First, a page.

Neither you nor I will ever be able to visit the Dark Ages of the north, but reading Vinland is as good as first-class ticket to the time of the Vikings, when Christianity and the Old Gods vied for the souls and flesh of crofters and warriors alike.George Mackay Brown evokes the sights, the sounds, the smells, even the very tastes of the times in a way that few writers today seem capable of.
If you have ever dreamed of being transported back in time, and if you want to be utterly spellbound by the journey, you cannot afford not to read this book.
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10 of 11 people found the following review helpful
5.0 out of 5 stars A tale that haunts the memory, 7 Jun. 2001
By A Customer
This review is from: Vinland (Paperback)
This is a wonderful novel, suffused with an aching melancholy for what might have been. As in all of George Mackay Brown's prose, the greatness of the author is shown by the wealth of meaning which inhabits what is, on the surface, a simply told, straightforward tale.
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1 of 1 people found the following review helpful
5.0 out of 5 stars The life of Ranald of Orkney, 9 Jan. 2013
By 
Keen Reader "lhendry4" (Auckland, New Zealand) - See all my reviews
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This review is from: Vinland (Paperback)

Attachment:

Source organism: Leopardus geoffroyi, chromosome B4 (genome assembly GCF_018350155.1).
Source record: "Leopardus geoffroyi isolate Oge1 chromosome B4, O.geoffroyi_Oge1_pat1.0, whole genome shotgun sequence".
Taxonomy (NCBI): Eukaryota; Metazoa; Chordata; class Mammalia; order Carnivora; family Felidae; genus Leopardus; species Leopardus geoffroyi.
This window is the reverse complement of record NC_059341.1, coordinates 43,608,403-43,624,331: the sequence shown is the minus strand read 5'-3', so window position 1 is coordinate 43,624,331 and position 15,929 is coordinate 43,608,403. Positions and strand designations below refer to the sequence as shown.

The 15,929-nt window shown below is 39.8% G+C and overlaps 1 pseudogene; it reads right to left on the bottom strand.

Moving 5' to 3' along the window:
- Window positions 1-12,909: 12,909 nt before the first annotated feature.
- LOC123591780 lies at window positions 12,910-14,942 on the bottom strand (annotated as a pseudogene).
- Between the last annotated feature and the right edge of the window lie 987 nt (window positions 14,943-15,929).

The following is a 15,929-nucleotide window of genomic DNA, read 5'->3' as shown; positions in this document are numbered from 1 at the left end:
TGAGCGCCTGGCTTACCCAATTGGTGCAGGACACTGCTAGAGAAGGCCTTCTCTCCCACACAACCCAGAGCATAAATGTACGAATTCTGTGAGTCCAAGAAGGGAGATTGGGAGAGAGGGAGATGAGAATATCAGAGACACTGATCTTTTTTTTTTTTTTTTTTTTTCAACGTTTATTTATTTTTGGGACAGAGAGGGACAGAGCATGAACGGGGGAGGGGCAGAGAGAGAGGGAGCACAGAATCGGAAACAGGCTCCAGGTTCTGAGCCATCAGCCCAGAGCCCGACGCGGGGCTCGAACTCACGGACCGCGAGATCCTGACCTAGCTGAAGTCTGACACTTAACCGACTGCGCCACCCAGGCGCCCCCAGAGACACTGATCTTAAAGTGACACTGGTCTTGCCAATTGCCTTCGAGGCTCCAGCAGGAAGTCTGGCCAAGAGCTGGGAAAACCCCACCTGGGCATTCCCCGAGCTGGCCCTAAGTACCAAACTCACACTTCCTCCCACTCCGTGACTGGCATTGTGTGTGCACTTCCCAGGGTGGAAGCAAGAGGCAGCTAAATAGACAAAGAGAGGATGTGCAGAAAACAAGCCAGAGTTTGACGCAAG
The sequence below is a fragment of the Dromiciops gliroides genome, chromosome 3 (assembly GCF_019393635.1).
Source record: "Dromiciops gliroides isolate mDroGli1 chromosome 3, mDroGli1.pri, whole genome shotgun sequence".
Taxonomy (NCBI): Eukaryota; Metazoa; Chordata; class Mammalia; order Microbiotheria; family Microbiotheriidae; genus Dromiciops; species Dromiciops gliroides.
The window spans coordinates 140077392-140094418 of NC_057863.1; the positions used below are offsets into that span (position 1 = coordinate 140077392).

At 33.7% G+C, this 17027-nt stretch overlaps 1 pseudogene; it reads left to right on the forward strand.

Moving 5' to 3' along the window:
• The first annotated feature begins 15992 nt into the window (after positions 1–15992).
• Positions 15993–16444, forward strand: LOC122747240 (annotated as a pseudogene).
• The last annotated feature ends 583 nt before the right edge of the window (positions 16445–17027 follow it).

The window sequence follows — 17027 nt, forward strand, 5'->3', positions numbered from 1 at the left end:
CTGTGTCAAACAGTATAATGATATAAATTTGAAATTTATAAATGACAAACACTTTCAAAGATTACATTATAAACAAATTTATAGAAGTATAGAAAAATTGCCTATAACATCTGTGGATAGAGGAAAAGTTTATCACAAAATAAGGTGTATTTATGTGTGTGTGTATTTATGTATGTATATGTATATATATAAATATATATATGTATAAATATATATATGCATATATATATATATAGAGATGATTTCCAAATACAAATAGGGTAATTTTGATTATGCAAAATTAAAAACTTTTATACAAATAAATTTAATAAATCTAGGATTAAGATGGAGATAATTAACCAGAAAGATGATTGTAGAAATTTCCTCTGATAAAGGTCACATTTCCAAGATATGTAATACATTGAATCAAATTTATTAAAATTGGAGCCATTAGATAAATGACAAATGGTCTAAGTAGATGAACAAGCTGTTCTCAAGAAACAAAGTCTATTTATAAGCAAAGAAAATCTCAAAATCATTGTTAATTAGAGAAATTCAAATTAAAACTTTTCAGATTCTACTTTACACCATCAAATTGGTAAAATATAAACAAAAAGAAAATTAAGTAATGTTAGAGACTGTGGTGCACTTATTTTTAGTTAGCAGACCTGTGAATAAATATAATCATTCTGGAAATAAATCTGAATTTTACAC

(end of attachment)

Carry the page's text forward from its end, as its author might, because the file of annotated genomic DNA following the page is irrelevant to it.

This is a wonderfully simple book; written in a lyrical poetical tone which reminded me of the saga writers; one that does not hold emotion so much in the words used, but in the way they are all put together. The sweeping vista of the story, and the characters that Ranald meets on the way hold the reader enthralled. The writing is reminiscent of that of the old sagas; a narrative, with little or no judgment on the motives or emotions of the characters; merely statements of fact, honour, and righteous behaviour is evinced by the Orcadian, Icelandic and other warriors and women.

This is a wonderful book, and one to be savoured, and enjoyed again and again when the mood takes you; perhaps on a winter's night, sitting by the fire, enjoying mulled wine and dreaming of ages gone by.
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1 of 1 people found the following review helpful
5.0 out of 5 stars poetic, 20 May 2009